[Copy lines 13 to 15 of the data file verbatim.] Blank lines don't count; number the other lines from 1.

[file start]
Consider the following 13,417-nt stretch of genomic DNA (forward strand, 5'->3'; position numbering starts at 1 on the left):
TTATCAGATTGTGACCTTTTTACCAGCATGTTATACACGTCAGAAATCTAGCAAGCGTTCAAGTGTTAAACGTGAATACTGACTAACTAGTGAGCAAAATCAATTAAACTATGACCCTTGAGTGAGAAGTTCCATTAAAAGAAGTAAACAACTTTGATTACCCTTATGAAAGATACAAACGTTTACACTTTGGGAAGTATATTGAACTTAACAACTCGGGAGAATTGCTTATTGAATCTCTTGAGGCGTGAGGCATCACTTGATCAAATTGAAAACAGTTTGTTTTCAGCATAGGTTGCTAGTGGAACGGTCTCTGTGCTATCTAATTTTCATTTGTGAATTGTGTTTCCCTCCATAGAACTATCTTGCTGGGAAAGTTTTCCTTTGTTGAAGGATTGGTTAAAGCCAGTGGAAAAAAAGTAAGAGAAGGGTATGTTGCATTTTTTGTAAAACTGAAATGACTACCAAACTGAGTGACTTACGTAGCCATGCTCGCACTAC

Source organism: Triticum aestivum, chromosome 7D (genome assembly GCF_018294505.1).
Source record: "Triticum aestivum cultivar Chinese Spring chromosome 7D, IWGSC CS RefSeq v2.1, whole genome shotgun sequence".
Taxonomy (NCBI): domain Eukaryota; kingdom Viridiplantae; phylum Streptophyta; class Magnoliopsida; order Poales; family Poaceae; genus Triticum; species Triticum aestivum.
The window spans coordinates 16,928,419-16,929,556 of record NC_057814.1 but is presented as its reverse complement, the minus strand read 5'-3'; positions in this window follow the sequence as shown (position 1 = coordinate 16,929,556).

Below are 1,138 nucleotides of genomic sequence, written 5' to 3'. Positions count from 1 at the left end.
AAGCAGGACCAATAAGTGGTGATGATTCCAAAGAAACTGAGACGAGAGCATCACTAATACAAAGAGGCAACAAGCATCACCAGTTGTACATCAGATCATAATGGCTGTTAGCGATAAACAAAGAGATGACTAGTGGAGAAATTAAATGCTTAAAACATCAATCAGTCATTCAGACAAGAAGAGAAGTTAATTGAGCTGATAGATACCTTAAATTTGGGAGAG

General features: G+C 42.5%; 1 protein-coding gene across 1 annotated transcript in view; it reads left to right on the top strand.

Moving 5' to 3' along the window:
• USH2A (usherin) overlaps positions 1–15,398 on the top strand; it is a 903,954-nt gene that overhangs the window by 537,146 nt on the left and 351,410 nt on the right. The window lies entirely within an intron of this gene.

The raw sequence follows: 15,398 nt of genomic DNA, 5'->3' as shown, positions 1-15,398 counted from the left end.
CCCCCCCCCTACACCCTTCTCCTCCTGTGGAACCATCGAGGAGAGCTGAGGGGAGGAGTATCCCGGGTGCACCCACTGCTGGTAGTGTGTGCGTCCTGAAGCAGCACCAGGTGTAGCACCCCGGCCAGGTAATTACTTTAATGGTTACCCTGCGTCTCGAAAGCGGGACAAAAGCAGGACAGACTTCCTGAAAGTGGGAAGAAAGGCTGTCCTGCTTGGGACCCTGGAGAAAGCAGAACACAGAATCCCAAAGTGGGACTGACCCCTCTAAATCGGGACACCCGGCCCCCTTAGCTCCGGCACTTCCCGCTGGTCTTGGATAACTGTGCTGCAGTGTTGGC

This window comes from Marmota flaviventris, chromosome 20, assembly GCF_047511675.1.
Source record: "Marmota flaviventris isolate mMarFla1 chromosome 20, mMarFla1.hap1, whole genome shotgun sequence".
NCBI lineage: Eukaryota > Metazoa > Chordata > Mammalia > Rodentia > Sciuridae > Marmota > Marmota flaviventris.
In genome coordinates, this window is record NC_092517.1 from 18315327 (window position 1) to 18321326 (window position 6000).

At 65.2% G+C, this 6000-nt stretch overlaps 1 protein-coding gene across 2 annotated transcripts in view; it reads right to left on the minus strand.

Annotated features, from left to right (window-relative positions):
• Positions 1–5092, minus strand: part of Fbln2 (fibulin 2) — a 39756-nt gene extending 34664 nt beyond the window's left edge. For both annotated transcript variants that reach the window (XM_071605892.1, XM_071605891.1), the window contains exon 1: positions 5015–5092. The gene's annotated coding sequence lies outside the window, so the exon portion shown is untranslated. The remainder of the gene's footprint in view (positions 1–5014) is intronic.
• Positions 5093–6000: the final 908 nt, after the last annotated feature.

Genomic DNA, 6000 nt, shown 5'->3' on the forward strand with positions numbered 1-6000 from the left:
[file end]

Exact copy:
CCCCCCCCCTACACCCTTCTCCTCCTGTGGAACCATCGAGGAGAGCTGAGGGGAGGAGTATCCCGGGTGCACCCACTGCTGGTAGTGTGTGCGTCCTGAAGCAGCACCAGGTGTAGCACCCCGGCCAGGTAATTACTTTAATGGTTACCCTGCGTCTCGAAAGCGGGACAAAAGCAGGACAGACTTCCTGAAAGTGGGAAGAAAGGCTGTCCTGCTTGGGACCCTGGAGAAAGCAGAACACAGAATCCCAAAGTGGGACTGACCCCTCTAAATCGGGACACCCGGCCCCCTTAGCTCCGGCACTTCCCGCTGGTCTTGGATAACTGTGCTGCAGTGTTGGC

This window comes from Marmota flaviventris, chromosome 20, assembly GCF_047511675.1.
Source record: "Marmota flaviventris isolate mMarFla1 chromosome 20, mMarFla1.hap1, whole genome shotgun sequence".